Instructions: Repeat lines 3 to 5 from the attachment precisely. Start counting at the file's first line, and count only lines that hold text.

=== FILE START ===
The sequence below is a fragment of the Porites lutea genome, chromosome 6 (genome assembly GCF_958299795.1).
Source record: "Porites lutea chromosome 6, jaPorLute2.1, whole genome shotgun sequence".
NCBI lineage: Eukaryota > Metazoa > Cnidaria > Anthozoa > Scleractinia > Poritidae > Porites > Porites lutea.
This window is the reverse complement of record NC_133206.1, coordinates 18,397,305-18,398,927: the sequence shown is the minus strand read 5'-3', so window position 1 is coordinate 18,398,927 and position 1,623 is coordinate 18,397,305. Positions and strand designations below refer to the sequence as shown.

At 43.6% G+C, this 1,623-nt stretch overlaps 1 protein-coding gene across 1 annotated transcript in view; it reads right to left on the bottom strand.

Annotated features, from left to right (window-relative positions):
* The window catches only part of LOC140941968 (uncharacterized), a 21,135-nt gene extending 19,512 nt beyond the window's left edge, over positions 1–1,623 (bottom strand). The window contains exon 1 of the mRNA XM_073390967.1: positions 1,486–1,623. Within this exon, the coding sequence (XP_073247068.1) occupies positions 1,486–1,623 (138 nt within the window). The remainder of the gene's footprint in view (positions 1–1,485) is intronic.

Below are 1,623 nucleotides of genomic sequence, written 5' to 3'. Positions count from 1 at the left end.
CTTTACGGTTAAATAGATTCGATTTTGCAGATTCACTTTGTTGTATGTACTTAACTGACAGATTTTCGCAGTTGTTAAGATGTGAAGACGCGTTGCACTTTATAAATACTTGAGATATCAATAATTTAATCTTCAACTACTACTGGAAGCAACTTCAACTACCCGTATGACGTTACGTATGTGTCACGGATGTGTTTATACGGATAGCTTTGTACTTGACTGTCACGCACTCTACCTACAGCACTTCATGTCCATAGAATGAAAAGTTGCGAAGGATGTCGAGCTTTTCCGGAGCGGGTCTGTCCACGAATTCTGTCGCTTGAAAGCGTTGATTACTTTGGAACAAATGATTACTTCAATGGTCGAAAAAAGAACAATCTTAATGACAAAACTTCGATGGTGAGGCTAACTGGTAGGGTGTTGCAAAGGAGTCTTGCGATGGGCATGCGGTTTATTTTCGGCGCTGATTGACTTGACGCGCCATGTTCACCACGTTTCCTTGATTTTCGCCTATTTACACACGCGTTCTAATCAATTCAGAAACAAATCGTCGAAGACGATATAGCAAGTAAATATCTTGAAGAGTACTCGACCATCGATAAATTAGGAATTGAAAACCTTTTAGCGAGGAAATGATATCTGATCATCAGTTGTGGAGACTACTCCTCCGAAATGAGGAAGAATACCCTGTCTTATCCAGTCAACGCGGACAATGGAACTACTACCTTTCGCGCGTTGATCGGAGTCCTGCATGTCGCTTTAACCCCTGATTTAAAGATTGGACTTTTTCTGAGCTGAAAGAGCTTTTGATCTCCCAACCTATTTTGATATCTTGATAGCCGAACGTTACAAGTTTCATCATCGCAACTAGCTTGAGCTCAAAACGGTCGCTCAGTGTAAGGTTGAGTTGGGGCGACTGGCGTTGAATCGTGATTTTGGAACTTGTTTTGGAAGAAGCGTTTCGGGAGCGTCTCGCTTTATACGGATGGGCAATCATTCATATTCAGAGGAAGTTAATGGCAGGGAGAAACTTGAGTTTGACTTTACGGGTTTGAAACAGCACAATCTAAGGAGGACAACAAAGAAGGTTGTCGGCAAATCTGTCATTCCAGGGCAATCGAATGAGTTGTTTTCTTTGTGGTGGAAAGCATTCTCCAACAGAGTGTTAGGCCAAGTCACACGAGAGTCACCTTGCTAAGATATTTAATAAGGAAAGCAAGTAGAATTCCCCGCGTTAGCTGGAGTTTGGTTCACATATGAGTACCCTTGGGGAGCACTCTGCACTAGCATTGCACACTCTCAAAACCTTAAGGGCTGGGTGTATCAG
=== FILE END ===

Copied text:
NCBI lineage: Eukaryota > Metazoa > Cnidaria > Anthozoa > Scleractinia > Poritidae > Porites > Porites lutea.
This window is the reverse complement of record NC_133206.1, coordinates 18,397,305-18,398,927: the sequence shown is the minus strand read 5'-3', so window position 1 is coordinate 18,398,927 and position 1,623 is coordinate 18,397,305. Positions and strand designations below refer to the sequence as shown.

At 43.6% G+C, this 1,623-nt stretch overlaps 1 protein-coding gene across 1 annotated transcript in view; it reads right to left on the bottom strand.